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Talking about Talking

How to Choose Your Speech Language Pathologist (SLP): Communication

Part 6 in our series How to Choose Your SLP.

The final factor!

You've learned about Setting, Location, Philosophy, Price, and Knowledge. We hope you are learning everything you need to know about choosing the SLP who will be the best fit for your child. If you haven't read the other posts yet, check out the links above to see our related posts!

Now, we will delve into our sixth and final factor: COMMUNICATION

Communication Experts

Speech pathologists are experts on communication, but this time, we don't mean your child's communication. In this blog post we are talking about professional communication between the therapist and you, the parents.

This factor isn't as robust as the others we have discussed, but it is no less important. The communication between you and the therapist is what will make or break your relationship. Clear, consistent, frequent communication from your therapist is important for your child's progress in speech therapy!

Here are areas to consider when choosing your speech pathologist:

  • Do they provide robust written evaluation reports? Reports from an SLP should include scores and observations from all the areas tested. They should provide clinical assessment and analysis, followed by their clinical recommendations.

  • Do they offer a phone call or zoom call to go over the results of the evaluation? Evaluation reports have a lot of information. Some of that information is for parents while other parts are for other professionals. By going over the evaluation with families, the speech pathologist can clarify anything that was confusing and explain the findings in more colloquial terms.

  • Are they punctual in their communication? Do they give you realistic expectations for when to expect paperwork and reports? Do they respond to emails within a reasonable length of time? Or do you feel like you are always trying to get a hold of them?

  • Do they listen to you? When you bring up your concerns, fear, worries, or problems, does your speech therapist listen and work with you. Or do they become defensive or dismissive?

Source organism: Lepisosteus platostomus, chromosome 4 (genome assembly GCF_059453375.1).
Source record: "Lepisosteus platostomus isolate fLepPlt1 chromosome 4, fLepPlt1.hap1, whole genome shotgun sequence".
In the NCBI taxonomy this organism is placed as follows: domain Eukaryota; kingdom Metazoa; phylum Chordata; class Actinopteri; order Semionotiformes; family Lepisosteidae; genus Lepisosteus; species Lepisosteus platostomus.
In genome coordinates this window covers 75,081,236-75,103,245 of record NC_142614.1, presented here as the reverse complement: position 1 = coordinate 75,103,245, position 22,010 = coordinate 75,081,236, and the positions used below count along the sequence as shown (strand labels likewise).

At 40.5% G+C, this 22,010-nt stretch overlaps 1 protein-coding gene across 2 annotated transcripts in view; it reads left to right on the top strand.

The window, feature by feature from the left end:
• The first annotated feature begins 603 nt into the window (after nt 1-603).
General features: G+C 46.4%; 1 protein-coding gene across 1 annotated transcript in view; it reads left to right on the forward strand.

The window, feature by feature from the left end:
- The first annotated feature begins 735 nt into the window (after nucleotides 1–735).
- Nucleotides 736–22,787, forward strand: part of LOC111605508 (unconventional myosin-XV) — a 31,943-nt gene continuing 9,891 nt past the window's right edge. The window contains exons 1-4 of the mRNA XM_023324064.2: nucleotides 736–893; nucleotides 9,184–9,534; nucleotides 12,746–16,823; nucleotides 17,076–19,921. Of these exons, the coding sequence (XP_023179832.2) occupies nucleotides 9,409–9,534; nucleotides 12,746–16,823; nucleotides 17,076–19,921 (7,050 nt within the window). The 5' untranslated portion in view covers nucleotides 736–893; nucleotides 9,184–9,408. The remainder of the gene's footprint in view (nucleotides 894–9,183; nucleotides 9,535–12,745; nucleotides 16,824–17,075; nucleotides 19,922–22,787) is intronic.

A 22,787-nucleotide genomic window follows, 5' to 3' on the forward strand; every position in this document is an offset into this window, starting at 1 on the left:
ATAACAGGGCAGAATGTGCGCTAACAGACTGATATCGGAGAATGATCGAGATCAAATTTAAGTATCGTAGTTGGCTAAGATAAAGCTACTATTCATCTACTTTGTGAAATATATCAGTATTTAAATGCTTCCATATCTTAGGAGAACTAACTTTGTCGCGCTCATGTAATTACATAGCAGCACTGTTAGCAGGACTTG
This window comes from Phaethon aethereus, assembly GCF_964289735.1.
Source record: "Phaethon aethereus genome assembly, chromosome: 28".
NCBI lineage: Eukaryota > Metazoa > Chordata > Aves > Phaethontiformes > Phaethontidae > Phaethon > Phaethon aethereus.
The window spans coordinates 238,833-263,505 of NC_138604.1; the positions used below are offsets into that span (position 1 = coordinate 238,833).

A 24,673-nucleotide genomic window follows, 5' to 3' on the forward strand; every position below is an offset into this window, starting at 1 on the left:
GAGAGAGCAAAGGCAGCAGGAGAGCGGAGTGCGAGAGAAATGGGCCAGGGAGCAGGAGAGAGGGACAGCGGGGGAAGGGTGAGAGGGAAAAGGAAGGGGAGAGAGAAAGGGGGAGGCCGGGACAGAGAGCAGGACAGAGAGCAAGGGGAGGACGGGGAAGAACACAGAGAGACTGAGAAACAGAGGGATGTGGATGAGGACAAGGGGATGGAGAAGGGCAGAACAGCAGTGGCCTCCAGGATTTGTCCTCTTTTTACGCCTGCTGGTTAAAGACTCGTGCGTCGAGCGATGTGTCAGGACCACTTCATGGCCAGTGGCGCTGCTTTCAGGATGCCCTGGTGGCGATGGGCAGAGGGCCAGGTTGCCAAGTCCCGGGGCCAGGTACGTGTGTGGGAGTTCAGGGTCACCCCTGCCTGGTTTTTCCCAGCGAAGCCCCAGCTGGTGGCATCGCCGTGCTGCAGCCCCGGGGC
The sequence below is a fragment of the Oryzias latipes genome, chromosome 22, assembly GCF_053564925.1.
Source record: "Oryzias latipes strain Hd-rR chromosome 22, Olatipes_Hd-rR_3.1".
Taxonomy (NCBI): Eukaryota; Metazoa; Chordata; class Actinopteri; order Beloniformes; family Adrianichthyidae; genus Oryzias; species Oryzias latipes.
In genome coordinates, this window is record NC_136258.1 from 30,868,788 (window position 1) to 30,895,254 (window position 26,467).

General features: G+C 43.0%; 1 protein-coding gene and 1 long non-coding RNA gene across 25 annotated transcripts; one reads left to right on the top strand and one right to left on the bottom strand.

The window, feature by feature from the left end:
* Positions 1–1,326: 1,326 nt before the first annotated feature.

• How do they monitor progress? Do they provide a short written report every few months (i.e. progress note, treatment summary)? Do they provide verbal feedback only? How do they adjust their objectives to fit your child's needs?

As you search for an SLP, their communication might be apparent right off the bat. Do they respond to your emails promptly? Do they explain things well? Do they listen to you? But if you need to, ask them more questions to find out if their communication style is right for you.

Ready, Set, Talk Time

Talk Time private practice Alessandra speech therapy

So let's see how Time Boston fits into the Communication category.

  • Talk Time provides robust written evaluation reports and a call to go over the results of the evaluation to walk families through results.

  • Talk Time understands how important it is to be punctual with communication. Parents receive evaluation reports within 15 business days (but often earlier!) We also check our emails all the time -- so you never feel like you can't get a hold of us.

  • At Talk Time, we listen to our clients. Our clients and their families are part of our team, and when you have concerns, we work with you to find how to make things work.

  • Talk Time provides progress notes about every 3 months. This is a short written report that documents how your child is doing across all of their objectives. This is also a great time to make changes when things aren't working or when new challenges arise.


Check out our services and our intake process on our website here.

And, if private practice is the right fit for your family, please reach out to us:

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